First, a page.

You want your menu to reflect the time of the year.

Whether you're incorporating local flavors at a destination wedding or showing off the freshest ingredients from your hometown growers, planning a farm-to-table meal for your wedding dinner lets you create a unique—and delicious—menu for your guests. But if you don't think your family and friends will respond to the creativity involved with an in-season-only meal, then choosing a variety of seasonal hors d'oeuvres lets you focus on the best local fare without making such a big commitment. "Typically, a wedding guest list is made up of a diverse group of ages, tastes, and expectations that range in personal flavors," says Teri Lands, general manager of The Inn at Fernbrook Farms. "The thing that's nice about hors d'oeuvres is that your guests are going to get a variety of different tastes and flavors, and they can pass, or they can be a little more adventurous."

The most obvious way to choose an appetizer menu that embraces your wedding season is to start with foods that are in-season near your venue. For properties where the weather varies year-round, like The Inn at Fernbrook Farms, which is located in New Jersey, spring means bright, crunchy vegetables and hothouse herbs—think asparagus, radishes, and dill—that are easy to incorporate in small amounts for crowd-pleasing small bites. "It doesn't have to be a radish hors d'oeuvre," says Lands. "It could be radish in the topping, or chopped and sprinkled throughout." Summer means a bounty of sweet and juicy fruits and vegetables, including tomatoes, corn, and summer squash, that shine in mini quiche, fritters, and fried morsels.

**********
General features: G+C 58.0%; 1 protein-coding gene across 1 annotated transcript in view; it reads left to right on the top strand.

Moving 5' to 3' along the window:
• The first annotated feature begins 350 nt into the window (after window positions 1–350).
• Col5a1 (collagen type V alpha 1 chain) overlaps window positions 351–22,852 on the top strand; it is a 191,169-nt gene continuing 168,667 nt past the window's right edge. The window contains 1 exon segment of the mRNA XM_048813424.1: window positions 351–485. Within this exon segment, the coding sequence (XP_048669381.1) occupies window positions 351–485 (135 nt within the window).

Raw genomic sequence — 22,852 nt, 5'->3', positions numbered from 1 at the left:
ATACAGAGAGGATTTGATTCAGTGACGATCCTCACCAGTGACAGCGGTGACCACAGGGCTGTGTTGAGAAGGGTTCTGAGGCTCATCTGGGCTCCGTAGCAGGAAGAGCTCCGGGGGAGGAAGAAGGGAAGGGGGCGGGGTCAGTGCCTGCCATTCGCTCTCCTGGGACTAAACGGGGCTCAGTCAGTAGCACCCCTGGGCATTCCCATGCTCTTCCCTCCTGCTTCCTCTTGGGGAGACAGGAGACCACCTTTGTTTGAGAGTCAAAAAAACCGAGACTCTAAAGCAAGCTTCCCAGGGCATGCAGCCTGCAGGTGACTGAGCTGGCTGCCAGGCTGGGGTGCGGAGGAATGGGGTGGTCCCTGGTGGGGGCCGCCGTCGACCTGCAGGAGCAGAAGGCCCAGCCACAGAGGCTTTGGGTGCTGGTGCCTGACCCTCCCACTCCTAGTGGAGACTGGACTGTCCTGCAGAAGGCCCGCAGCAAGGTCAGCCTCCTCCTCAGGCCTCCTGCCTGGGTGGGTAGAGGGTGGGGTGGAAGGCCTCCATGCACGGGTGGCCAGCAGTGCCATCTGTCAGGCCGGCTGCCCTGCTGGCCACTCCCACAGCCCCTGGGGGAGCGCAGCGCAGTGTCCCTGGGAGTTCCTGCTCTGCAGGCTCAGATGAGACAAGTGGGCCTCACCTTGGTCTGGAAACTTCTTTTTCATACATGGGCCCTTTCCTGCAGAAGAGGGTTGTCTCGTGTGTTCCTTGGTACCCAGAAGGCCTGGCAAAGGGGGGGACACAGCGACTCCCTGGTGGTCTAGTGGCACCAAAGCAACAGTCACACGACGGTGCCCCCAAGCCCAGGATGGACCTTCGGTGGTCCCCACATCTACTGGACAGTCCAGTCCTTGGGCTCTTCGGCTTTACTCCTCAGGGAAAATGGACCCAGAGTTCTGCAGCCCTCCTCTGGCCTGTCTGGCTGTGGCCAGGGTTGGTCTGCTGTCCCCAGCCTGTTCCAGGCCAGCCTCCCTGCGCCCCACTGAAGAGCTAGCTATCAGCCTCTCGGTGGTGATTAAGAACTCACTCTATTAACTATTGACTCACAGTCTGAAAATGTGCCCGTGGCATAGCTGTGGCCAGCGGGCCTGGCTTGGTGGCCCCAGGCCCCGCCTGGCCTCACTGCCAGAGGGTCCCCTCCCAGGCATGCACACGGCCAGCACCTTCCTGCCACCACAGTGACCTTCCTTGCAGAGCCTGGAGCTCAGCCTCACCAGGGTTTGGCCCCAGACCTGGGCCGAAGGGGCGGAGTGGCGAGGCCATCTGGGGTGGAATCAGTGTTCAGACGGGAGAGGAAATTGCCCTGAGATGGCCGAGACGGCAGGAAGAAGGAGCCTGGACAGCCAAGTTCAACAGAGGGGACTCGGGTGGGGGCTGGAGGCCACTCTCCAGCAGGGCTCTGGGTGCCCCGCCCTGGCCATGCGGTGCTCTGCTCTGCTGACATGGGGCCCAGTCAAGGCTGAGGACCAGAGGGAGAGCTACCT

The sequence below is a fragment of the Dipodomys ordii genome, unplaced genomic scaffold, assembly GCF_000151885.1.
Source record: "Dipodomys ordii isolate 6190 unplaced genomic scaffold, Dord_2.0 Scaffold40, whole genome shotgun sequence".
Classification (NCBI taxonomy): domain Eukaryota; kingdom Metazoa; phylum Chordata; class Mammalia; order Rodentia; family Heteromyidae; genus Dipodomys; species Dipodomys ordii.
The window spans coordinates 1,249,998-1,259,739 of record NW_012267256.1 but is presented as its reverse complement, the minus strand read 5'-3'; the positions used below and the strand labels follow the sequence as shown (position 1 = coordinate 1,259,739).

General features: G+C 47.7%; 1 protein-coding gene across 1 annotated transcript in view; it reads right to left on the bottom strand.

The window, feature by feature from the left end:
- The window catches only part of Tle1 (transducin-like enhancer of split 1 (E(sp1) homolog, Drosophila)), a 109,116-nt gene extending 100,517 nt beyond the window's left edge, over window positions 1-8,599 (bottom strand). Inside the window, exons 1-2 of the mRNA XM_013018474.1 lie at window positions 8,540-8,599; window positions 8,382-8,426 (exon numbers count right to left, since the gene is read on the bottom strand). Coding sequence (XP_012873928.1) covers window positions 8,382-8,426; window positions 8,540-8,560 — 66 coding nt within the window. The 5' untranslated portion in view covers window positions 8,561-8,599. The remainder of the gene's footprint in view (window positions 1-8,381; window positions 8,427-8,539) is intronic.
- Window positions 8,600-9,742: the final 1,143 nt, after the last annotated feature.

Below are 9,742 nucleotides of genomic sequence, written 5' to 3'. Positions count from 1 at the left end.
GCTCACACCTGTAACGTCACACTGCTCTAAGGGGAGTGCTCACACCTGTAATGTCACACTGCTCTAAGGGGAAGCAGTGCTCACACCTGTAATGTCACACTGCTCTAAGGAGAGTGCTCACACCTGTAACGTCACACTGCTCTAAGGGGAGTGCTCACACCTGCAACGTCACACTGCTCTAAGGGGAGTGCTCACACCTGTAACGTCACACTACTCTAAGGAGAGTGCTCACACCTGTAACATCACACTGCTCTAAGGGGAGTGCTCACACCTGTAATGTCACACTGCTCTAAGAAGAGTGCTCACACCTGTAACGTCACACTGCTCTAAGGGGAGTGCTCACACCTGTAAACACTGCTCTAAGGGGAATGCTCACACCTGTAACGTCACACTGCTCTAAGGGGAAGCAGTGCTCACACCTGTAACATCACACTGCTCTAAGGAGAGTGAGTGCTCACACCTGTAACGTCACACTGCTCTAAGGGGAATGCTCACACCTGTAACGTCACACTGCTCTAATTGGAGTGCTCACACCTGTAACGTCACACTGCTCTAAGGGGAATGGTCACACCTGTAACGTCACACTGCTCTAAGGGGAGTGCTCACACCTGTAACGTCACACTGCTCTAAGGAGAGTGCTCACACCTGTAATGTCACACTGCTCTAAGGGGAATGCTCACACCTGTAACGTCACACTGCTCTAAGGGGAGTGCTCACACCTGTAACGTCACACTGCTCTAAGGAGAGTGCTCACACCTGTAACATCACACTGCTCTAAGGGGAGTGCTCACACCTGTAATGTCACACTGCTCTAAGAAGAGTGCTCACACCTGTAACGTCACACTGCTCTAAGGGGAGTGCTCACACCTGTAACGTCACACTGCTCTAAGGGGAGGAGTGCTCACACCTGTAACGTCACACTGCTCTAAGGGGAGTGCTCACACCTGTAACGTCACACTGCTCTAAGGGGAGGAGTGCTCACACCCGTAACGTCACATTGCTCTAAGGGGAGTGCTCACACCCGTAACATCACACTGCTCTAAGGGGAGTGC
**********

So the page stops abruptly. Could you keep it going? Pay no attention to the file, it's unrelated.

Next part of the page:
slider appetizers

In the fall, the spotlight turns to sweet potatoes, butternut squash, and eggplant, while winter means pickled vegetables, easy-to-store root vegetables (like beets and carrots) and rich cheeses with end-of-season fruits. "Passed appetizers are a nice way to add in a few more items you might be afraid to use for the main entrée but would highlight farm style," says Lands, "like bacon-wrapped okra bites, rosemary roasted parsnip fries, and venison sausage rolls."

But the specific foods you choose aren't the only way to give your cocktail hour a seasonally appropriate vibe: The preparation plays a big part, too. Couples getting marred in fall and winter may be more inclined to choose mini comfort foods, like butternut squash soup with mini grilled cheese, short rib spoons, grapes stuffed with bleu cheese, and mini eggplant parmesan—foods with heavier sauces and richer flavors. In warmer months, turn to lighter tastes: Lands suggests "an abundant stationary display of flavors, like a roasted carrot hummus with crisp farm vegetables and house-made flatbreads for dipping, or a station of bruschetta toppings which would include a variety of different choices guests can top their grilled bread with: heirloom tomatoes, asparagus and ground cherry bruschetta." 

If your overarching goal is to serve options that speak to the season during cocktail hour, have a clear discussion about your wishes with your wedding venue or catering manager. The pros will help guide you towards a delicious, seasonally appropriate spread.


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